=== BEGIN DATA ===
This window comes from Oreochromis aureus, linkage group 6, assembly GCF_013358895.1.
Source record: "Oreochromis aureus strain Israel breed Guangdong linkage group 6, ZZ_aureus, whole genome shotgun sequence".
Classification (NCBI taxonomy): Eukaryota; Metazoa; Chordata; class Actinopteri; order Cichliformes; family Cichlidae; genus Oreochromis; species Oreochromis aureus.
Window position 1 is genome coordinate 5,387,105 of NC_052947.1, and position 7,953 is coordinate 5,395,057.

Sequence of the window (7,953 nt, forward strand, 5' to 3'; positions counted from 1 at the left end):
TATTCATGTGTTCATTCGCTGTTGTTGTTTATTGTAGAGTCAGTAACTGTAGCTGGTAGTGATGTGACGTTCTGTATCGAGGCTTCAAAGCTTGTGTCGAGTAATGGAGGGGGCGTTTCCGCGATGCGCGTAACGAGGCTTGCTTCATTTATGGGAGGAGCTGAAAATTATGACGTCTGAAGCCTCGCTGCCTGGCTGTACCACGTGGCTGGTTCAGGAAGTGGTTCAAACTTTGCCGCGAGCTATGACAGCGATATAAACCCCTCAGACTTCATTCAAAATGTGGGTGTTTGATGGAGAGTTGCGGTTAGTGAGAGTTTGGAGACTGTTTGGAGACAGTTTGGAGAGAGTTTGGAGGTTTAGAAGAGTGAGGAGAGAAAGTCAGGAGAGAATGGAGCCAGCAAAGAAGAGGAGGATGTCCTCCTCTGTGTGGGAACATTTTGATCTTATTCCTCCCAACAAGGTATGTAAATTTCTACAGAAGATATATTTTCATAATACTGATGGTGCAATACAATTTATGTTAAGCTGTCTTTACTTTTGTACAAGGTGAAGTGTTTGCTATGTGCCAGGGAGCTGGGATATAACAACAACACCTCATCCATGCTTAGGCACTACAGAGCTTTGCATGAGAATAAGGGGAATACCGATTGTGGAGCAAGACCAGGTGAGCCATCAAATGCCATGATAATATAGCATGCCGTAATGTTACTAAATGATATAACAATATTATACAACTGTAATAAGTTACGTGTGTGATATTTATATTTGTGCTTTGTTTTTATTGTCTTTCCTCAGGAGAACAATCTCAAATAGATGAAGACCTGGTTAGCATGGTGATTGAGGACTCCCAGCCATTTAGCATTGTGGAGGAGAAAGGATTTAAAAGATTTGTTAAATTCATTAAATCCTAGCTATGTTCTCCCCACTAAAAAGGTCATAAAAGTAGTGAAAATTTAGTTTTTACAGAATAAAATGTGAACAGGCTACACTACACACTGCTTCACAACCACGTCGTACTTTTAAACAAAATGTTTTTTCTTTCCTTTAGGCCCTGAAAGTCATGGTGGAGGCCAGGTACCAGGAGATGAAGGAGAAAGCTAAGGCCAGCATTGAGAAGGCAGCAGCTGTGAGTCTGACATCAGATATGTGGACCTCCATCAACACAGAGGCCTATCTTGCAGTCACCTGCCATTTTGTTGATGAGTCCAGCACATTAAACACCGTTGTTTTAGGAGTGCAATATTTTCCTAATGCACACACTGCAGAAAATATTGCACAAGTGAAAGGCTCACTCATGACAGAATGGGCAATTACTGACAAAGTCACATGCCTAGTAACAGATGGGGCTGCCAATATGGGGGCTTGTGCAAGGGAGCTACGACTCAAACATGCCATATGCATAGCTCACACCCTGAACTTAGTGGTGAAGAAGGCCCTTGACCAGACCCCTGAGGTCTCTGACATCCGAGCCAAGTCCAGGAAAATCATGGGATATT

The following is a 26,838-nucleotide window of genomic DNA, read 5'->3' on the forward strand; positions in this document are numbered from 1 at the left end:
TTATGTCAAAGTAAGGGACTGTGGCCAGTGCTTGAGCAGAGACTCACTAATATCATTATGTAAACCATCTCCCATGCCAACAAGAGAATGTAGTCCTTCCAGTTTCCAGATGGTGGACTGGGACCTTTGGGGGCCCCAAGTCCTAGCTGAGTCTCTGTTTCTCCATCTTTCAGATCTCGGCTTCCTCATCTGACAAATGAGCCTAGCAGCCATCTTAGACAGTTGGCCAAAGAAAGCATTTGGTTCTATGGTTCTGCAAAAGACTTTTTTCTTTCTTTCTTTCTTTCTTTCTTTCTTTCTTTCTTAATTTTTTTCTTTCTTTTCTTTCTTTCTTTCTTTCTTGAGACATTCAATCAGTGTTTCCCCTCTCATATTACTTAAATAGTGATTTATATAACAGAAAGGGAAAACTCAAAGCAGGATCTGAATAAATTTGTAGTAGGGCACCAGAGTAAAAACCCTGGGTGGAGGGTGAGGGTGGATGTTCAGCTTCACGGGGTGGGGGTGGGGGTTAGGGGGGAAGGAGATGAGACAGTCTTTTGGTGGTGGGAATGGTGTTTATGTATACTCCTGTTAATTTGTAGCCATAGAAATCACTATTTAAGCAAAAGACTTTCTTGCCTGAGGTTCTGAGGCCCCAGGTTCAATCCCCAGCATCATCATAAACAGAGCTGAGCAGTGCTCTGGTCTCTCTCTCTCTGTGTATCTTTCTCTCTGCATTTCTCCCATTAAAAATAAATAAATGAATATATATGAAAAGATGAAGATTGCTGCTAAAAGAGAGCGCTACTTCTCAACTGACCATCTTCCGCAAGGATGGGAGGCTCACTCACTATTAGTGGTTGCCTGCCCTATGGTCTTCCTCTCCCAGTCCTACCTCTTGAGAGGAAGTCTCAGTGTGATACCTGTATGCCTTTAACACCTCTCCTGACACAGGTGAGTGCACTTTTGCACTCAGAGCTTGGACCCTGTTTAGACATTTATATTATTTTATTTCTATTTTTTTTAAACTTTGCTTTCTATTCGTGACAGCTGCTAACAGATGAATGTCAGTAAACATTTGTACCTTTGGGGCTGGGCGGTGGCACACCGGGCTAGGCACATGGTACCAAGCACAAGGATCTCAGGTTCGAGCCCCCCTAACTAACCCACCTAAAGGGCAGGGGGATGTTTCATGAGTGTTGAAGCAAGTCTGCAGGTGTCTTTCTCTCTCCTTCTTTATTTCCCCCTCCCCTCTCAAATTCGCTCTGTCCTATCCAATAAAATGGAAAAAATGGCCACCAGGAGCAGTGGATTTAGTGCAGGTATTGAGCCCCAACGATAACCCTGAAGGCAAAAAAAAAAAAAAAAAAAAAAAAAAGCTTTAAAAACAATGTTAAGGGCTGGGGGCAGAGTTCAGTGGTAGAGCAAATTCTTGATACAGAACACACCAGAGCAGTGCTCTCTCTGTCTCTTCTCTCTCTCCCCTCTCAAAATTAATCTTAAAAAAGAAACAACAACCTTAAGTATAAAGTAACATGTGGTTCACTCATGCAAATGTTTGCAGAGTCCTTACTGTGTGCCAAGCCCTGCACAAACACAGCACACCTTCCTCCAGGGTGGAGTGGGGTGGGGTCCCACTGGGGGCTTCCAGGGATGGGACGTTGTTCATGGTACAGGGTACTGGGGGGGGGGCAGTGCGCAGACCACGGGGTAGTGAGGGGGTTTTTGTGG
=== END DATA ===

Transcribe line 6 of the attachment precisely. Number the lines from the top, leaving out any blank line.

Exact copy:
TATTCATGTGTTCATTCGCTGTTGTTGTTTATTGTAGAGTCAGTAACTGTAGCTGGTAGTGATGTGACGTTCTGTATCGAGGCTTCAAAGCTTGTGTCGAGTAATGGAGGGGGCGTTTCCGCGATGCGCGTAACGAGGCTTGCTTCATTTATGGGAGGAGCTGAAAATTATGACGTCTGAAGCCTCGCTGCCTGGCTGTACCACGTGGCTGGTTCAGGAAGTGGTTCAAACTTTGCCGCGAGCTATGACAGCGATATAAACCCCTCAGACTTCATTCAAAATGTGGGTGTTTGATGGAGAGTTGCGGTTAGTGAGAGTTTGGAGACTGTTTGGAGACAGTTTGGAGAGAGTTTGGAGGTTTAGAAGAGTGAGGAGAGAAAGTCAGGAGAGAATGGAGCCAGCAAAGAAGAGGAGGATGTCCTCCTCTGTGTGGGAACATTTTGATCTTATTCCTCCCAACAAGGTATGTAAATTTCTACAGAAGATATATTTTCATAATACTGATGGTGCAATACAATTTATGTTAAGCTGTCTTTACTTTTGTACAAGGTGAAGTGTTTGCTATGTGCCAGGGAGCTGGGATATAACAACAACACCTCATCCATGCTTAGGCACTACAGAGCTTTGCATGAGAATAAGGGGAATACCGATTGTGGAGCAAGACCAGGTGAGCCATCAAATGCCATGATAATATAGCATGCCGTAATGTTACTAAATGATATAACAATATTATACAACTGTAATAAGTTACGTGTGTGATATTTATATTTGTGCTTTGTTTTTATTGTCTTTCCTCAGGAGAACAATCTCAAATAGATGAAGACCTGGTTAGCATGGTGATTGAGGACTCCCAGCCATTTAGCATTGTGGAGGAGAAAGGATTTAAAAGATTTGTTAAATTCATTAAATCCTAGCTATGTTCTCCCCACTAAAAAGGTCATAAAAGTAGTGAAAATTTAGTTTTTACAGAATAAAATGTGAACAGGCTACACTACACACTGCTTCACAACCACGTCGTACTTTTAAACAAAATGTTTTTTCTTTCCTTTAGGCCCTGAAAGTCATGGTGGAGGCCAGGTACCAGGAGATGAAGGAGAAAGCTAAGGCCAGCATTGAGAAGGCAGCAGCTGTGAGTCTGACATCAGATATGTGGACCTCCATCAACACAGAGGCCTATCTTGCAGTCACCTGCCATTTTGTTGATGAGTCCAGCACATTAAACACCGTTGTTTTAGGAGTGCAATATTTTCCTAATGCACACACTGCAGAAAATATTGCACAAGTGAAAGGCTCACTCATGACAGAATGGGCAATTACTGACAAAGTCACATGCCTAGTAACAGATGGGGCTGCCAATATGGGGGCTTGTGCAAGGGAGCTACGACTCAAACATGCCATATGCATAGCTCACACCCTGAACTTAGTGGTGAAGAAGGCCCTTGACCAGACCCCTGAGGTCTCTGACATCCGAGCCAAGTCCAGGAAAATCATGGGATATT